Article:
(Kansas City, Missouri) - Lucile Bluford's imprint on local and national history is doubly deep.
She was 77 when she finally was awarded a degree from the University of Missouri in 1989 - an honorary doctorate reflecting Bluford's seven decades as a successful and influential journalist at Kansas City's premier African American newspaper, The Call. She accepted it, she said, "not only for myself but for thousands of black students" the university had discriminated against over the years.
Bluford had helped right a longtime wrong, playing a key role in the eventual elimination of the country's "separate but equal" doctrine in education.
A new exhibit at the Central Library, 14 W. 10th St., chronicles her lengthy legal battle for admission to MU's graduate program in journalism, a three-year court case that ultimately proved unsuccessful but laid a foundation for the Supreme Court's landmark Brown v. Board of Education decision. Justice Postponed Is Justice Denied: Lucile Bluford and the Campaign for Educational Equality opens Saturday, January 31, 2015.
The exhibit, which runs through May 31, 2015, also examines Bluford's life and career from ninth-grade reporter at Lincoln High School to her 70-year career with The Call.
She was born in North Carolina, moved to Kansas City at a young age, and discovered her love for journalism at Lincoln High. Bluford attended the University of Kansas, where she wrote for the University Daily Kansan, graduated and worked briefly at two other newspapers before joining The Call.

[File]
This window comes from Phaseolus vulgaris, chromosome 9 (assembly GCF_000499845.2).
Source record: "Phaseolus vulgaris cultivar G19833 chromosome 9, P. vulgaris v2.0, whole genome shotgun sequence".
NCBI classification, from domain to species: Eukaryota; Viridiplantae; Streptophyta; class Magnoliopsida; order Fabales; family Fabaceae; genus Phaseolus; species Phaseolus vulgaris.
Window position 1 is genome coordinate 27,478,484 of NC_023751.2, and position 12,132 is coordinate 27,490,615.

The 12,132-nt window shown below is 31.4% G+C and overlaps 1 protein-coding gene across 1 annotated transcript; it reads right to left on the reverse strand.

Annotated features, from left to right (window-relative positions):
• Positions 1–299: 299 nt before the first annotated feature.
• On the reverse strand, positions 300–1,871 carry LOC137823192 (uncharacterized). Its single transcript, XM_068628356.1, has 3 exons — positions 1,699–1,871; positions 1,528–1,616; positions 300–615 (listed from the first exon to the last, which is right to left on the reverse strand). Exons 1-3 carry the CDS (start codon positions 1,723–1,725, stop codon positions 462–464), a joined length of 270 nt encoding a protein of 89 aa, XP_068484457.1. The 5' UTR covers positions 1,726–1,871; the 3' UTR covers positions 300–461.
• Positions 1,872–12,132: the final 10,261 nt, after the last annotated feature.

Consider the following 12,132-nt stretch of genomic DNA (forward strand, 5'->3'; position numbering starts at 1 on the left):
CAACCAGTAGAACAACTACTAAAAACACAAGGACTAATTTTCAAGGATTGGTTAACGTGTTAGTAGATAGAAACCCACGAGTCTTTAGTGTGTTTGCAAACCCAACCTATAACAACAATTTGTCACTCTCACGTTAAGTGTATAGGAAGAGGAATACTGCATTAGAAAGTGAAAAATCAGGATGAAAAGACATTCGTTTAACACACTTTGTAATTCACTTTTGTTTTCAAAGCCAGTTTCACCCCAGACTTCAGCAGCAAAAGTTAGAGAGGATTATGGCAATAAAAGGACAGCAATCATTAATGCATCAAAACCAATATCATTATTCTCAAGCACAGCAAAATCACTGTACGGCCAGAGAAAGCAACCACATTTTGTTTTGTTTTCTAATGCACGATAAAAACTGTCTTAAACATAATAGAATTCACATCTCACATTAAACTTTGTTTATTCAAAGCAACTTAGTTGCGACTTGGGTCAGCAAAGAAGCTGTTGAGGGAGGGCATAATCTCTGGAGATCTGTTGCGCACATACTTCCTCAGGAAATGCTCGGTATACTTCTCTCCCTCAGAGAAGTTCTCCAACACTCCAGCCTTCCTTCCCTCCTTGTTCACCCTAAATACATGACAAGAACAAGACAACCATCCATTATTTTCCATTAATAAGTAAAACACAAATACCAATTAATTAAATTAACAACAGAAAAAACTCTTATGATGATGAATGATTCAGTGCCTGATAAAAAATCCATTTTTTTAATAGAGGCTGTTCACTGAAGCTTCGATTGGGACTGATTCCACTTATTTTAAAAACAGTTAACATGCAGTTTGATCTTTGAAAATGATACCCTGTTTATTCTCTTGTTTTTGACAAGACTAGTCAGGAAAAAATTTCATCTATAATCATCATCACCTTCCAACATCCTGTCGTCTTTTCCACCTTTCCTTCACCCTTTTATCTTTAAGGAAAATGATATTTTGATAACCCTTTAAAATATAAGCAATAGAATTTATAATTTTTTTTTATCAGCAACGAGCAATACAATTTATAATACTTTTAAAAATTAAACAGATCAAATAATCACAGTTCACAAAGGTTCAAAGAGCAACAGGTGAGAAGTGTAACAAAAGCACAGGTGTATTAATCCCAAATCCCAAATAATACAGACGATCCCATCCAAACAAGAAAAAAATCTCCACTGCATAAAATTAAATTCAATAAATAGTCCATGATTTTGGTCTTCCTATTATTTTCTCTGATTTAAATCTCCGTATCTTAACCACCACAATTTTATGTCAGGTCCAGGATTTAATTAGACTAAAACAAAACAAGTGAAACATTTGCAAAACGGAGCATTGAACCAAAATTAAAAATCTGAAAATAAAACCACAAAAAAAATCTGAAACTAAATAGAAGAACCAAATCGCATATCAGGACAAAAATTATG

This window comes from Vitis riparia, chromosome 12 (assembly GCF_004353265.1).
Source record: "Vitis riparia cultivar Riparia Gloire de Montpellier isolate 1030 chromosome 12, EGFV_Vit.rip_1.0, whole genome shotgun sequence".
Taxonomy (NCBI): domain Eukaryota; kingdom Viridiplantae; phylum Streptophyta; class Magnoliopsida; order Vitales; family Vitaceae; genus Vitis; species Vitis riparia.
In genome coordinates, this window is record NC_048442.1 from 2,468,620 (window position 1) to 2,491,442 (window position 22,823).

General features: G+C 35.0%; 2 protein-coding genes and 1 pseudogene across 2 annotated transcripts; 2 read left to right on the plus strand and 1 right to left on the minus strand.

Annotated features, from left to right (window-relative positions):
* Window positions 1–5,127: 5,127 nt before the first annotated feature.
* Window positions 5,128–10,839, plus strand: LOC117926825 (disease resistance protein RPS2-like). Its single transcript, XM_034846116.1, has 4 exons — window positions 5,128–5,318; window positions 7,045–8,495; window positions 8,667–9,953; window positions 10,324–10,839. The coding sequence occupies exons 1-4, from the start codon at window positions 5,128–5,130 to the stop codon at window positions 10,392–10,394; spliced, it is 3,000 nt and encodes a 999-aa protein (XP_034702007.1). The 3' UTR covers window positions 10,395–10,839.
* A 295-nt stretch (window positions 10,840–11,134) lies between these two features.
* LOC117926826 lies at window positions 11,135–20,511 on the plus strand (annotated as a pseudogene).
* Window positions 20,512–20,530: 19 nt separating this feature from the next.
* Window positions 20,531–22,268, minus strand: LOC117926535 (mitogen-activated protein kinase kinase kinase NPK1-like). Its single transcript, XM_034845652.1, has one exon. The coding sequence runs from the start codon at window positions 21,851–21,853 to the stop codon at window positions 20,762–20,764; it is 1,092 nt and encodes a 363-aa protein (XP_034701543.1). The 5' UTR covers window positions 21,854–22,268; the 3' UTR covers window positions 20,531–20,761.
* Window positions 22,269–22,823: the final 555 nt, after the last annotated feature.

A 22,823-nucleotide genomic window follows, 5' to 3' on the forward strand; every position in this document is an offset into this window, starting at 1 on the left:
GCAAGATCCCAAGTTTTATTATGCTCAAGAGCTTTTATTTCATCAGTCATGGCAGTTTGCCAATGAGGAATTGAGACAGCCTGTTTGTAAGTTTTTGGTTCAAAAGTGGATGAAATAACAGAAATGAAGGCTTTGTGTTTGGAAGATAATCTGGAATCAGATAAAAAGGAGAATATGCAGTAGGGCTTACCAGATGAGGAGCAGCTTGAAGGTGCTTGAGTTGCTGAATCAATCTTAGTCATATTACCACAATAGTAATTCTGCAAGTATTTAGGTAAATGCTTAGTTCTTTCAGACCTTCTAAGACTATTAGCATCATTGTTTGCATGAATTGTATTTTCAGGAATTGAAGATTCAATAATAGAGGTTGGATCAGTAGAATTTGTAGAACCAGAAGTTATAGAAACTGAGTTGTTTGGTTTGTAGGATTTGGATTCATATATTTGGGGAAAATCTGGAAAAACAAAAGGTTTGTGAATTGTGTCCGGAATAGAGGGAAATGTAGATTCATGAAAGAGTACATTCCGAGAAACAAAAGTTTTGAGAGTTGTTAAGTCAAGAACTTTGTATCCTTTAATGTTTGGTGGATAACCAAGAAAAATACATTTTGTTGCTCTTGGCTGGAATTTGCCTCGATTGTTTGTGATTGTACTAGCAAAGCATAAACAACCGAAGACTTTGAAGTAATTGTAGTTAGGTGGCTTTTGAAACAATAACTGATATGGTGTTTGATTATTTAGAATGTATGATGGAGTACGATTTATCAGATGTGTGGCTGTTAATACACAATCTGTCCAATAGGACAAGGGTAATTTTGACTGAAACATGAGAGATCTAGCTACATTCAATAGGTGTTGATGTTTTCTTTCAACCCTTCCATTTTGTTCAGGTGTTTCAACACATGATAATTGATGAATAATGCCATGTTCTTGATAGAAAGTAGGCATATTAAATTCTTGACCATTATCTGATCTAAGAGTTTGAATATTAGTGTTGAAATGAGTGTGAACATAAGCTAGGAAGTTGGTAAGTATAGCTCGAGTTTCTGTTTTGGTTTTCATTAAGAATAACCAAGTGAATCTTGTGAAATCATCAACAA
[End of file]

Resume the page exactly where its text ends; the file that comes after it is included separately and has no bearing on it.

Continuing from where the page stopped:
With backing from the National Association for the Advancement of Colored People, she applied to the University of Missouri's graduate school and was turned down - 11 times - on the basis of her race. She filed suit in 1939 only to meet a series of defeats through 1942, but arguments and precedents from her case and others helped lead to Brown v. Board of Education in 1954.
Bluford - for whom the Library's L.H. Bluford Branch is named - became a leading voice in the civil rights movement in Kansas City and helped make The Call one of the largest and most important African American newspapers in the nation. She died at age 91 in 2003, and is buried in Kansas CIty's Forest Hills Cemetery.
Admission to the exhibit is free. Free parking is available in the Library District parking garage at 10th and Baltimore.